Leisure-time physical activity moderates the longitudinal associations between work-family spillover and physical health

Bora Lee, Katie M. Lawson, Po Ju Chang, Claudia Neuendorf, Natalia O. Dmitrieva, David M. Almeida

Research output: Contribution to journalArticle

11 Citations (Scopus)

Abstract

Previous research has documented associations between negative and positive work-family spillover and physical health. Using an effort-recovery model, the study tested the hypothesis that engagement in greater leisure-time physical activity would facilitate recovery processes that buffer the negative health effects of increasing work-family spillover. Employed adults (N = 1,354) completed two waves of the National Survey of Midlife Development in the United States (MI- DUS). Results indicated that an increase in negative work-family spillover across nine years was associated with decreased physical health and increased number of chronic conditions at Time 2. Moreover, more time spent on moderate leisure-time physical activity buffered many of the associations between increasing negative spillover and declining health. Implications of the findings are discussed.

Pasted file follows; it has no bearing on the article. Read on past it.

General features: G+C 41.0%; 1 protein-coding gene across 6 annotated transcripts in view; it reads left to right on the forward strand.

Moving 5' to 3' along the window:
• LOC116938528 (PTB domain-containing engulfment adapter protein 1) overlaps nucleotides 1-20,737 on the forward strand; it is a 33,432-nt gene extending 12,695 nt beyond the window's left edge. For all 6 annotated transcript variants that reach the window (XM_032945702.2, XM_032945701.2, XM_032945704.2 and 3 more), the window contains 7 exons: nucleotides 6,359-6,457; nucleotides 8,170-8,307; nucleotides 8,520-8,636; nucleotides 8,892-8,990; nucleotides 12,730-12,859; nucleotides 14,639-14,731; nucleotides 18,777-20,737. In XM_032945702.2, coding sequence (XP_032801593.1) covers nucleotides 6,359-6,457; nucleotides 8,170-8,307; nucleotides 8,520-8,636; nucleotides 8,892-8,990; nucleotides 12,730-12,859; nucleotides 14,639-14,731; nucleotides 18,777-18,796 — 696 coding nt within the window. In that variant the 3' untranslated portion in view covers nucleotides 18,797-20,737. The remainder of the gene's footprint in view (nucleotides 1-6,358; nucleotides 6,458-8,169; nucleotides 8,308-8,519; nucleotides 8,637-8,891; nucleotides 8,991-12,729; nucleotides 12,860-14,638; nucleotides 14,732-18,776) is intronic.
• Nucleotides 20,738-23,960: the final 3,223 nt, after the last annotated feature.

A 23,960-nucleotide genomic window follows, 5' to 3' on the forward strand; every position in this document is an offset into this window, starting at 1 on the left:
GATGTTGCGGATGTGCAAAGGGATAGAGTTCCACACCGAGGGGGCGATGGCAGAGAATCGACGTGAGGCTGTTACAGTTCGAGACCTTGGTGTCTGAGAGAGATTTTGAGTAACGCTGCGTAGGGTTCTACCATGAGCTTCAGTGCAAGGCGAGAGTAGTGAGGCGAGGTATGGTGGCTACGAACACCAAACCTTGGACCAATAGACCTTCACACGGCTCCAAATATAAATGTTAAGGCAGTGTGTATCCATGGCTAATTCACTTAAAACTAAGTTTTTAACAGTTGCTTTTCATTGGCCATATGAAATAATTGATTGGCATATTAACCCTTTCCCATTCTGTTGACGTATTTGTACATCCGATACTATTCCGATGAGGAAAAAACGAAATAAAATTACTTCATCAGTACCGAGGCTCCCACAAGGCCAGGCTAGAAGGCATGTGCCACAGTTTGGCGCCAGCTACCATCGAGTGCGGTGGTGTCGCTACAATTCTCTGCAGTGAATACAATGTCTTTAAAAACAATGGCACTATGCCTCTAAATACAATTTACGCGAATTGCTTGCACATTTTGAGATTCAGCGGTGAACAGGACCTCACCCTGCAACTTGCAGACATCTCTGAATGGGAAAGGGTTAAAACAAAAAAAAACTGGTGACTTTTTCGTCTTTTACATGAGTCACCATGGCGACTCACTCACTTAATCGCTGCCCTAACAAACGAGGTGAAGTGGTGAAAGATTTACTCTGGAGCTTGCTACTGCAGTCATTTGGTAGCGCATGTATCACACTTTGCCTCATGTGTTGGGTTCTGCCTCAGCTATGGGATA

Original languageEnglish
Pages (from-to)444-466
Number of pages23
JournalJournal of Leisure Research
Volume47
Issue number4
Publication statusPublished - 2015 Jan 1
Externally publishedYes

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Keywords

  • Leisure-time physical activity (LTPA)
  • MIDUS
  • Physical health
  • Work-family spillover

ASJC Scopus subject areas

  • Environmental Science (miscellaneous)
  • Sociology and Political Science
  • Tourism, Leisure and Hospitality Management

Cite this

Lee, B., Lawson, K. M., Chang, P. J., Neuendorf, C., Dmitrieva, N. O., & Almeida, D. M. (2015). Leisure-time physical activity moderates the longitudinal associations between work-family spillover and physical health. Journal of Leisure Research, 47(4), 444-466.